‘How a boy called George turned me into a philanthropist’ – Steve Morgan

Steve Morgan fought back tears as he recalled how a young cancer patient called George inspired him to become a philanthropist.

The founder of the Steve Morgan Foundation spoke about his motivation during an interview for Barclays Bank’s ‘Philanthropy Podcasts’ series with Emma Turner, Director of Barclays Private Bank Philanthropy Service 


The founder of Redrow has given away millions of pounds as part of the Foundation’s Covid-19 Emergency Fund but said the origins of his philanthropy go back a lot further than that.

He explained: “I always felt that once I was successful, if you like, and had surplus funds, that I should try and do my bit to help people like the ones I grew up with in the areas I grew up in.”

However, as he stepped down from Redrow for the first time in 2000, it was chance meeting with a boy called George that changed his life.

He told Philanthropy Podcasts: “I’d sacrificed my last three years’ salary at Redrow so I didn’t take a penny in salary. I gave every everything to Alder Hey Hospital where they were building a children’s oncology unit.

“I raised a considerable amount towards that oncology unit. I went on a 365 mile walk across the Pyrenees, trying to set a Guinness World Record. We actually raised £365,000, which back in 1998 was a lot of money.

“The one trigger was a young boy called George. I have a photograph in the Foundation offices of myself with young George, who was four years old. He had lost all his hair with chemotherapy.

“On the day we were setting off a number of the children came to a Liverpool Airport to wave as off. The sister on the ward, who I’d got to know very well, pulled me to one side and said, ‘I’m not sure that George is going to be here when you get back’. Even to this day, I fill up thinking about it.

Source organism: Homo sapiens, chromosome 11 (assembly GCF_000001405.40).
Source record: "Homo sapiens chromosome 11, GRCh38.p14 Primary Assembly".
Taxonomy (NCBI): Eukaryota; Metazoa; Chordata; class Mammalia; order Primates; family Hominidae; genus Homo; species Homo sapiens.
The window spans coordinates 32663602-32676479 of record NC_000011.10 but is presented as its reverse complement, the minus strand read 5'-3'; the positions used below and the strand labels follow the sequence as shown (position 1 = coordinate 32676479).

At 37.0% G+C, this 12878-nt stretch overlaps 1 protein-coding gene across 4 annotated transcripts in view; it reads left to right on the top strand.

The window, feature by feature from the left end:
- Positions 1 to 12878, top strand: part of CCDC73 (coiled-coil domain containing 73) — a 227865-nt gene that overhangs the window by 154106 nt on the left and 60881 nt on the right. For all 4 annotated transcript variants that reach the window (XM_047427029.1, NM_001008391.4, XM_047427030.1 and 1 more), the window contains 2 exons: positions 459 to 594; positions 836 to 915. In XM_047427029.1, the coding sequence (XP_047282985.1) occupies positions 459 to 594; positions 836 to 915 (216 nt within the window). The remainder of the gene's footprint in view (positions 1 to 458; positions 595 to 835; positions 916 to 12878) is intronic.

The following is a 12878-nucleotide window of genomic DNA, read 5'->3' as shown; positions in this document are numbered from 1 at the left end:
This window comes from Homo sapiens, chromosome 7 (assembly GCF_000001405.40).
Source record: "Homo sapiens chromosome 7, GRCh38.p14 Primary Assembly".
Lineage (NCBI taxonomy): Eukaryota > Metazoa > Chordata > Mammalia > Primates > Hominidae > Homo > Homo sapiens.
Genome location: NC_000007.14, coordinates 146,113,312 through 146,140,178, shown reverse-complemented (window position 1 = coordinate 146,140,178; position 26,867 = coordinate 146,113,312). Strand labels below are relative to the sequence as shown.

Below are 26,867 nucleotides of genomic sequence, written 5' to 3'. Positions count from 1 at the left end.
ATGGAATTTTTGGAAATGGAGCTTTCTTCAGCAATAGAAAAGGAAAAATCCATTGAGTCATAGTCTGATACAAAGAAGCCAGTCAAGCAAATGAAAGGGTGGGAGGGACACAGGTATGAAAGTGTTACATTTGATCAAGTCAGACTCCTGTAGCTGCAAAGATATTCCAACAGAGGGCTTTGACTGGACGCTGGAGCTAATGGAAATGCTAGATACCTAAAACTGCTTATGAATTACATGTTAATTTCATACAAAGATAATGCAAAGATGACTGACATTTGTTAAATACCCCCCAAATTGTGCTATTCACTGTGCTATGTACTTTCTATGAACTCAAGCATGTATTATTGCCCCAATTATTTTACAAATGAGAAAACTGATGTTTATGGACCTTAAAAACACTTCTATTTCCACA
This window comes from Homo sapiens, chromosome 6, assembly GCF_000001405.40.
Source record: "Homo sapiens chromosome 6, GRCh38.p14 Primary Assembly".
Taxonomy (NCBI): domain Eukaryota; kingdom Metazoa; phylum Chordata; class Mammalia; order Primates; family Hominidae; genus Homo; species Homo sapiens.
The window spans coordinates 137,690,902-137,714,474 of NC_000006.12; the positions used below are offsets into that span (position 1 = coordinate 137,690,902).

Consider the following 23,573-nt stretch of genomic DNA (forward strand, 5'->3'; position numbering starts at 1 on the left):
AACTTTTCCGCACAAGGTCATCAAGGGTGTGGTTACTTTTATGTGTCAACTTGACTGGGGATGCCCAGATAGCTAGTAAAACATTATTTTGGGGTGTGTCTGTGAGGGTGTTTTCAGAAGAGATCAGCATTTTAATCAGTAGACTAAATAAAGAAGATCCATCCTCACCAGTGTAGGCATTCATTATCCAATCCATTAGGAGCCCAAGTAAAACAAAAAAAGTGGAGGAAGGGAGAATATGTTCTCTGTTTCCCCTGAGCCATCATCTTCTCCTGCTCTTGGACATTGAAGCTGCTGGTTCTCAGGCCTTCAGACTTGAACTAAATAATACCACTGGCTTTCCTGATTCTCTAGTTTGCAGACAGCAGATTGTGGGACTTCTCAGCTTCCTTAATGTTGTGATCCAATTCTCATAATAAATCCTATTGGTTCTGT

“On the second day of the walk it was driving a blizzard. It was freezing cold. We were probably 1,500m up in the Pyrenees. We started our daily walks at 6am and walked through to about 6pm or 7pm at night. It was relentless. 

“The team were saying, ‘you know, why don’t we just ease off today?’ And I just remembered George and it was George who took us through that day. It was a horrible day. When I came back, I think from that moment onwards, I always thought I’d do something special for charity.

“When I stepped out of Redrow in November 2000, within six months I set up the Foundation that set us off on our way.”

George tragically died but the entrepreneur founded the Steve Morgan Foundation in 2001, to support charities that help children and families, people with physical or learning disabilities, the elderly, or those that are socially disadvantaged in Merseyside, Cheshire and North Wales. 

He has donated assets totalling £300m in that time.

Morgan said his tough upbringing in Liverpool shaped his philosophy around helping those less fortunate than himself.

“I saw poverty with the kids I went to school with,” he said. “I had good parents and so I was always turned out reasonably well, as well as they could afford, but around me, I used to see a lot of kids who lived in abject poverty.”

The father-of-six said American financier George Peabody, who is widely regarded as the father of modern philanthropy, shaped his principles.

“One of the people whom I respected the most in the philanthropy world is George Peabody from the Peabody Trust. He did so much to house the poor people of London and his legacy lives on to this day. My background, of course, is in housing.”

Morgan said he stepped in to launch the Steve Morgan Foundation Covid-19 Emergency Fund in March 2020 after being inundated with calls from struggling charities  for help.

“It became pretty obvious within a matter of days that we were looking at a crisis here,” he said. “They were looking at the precipice. We said ‘look, we can’t let this happen, we can’t let our charities just fold after all these years’. 

“ Within days of the lockdown we announced a Covid-19 Emergency Fund, pledging up to £1m a week.”

Asked what he gets out of philanthropy he said: “I think a sense of pride that I’m in a lucky position of being able to give something back. 

“One of the highlights of the year is the Christmas party for disadvantaged and disabled children. There are around 325 children and their carers in the function room and I love being amongst the kids the whole afternoon. 

“Most have never been to a Christmas party like it, we have a Santa, a grotto and all sorts of kids’ entertainment. Every child has a slap-up meal and leaves with a present. Dozens and dozens of young kids come to me and say this is the best day of their lives. It chokes me up, to be honest. I’m just a big softie, really.

Morgan said he also loves visiting some of the charities which the Steve Morgan Foundation supports.

“I get so inspired by some of the people who give their lives over to working for others,’ he said. “And I come away and think ‘well, I do nothing compared to some people who literally seven days a week are helping others’. What I do get is a great deal of satisfaction that we help them to help others.”

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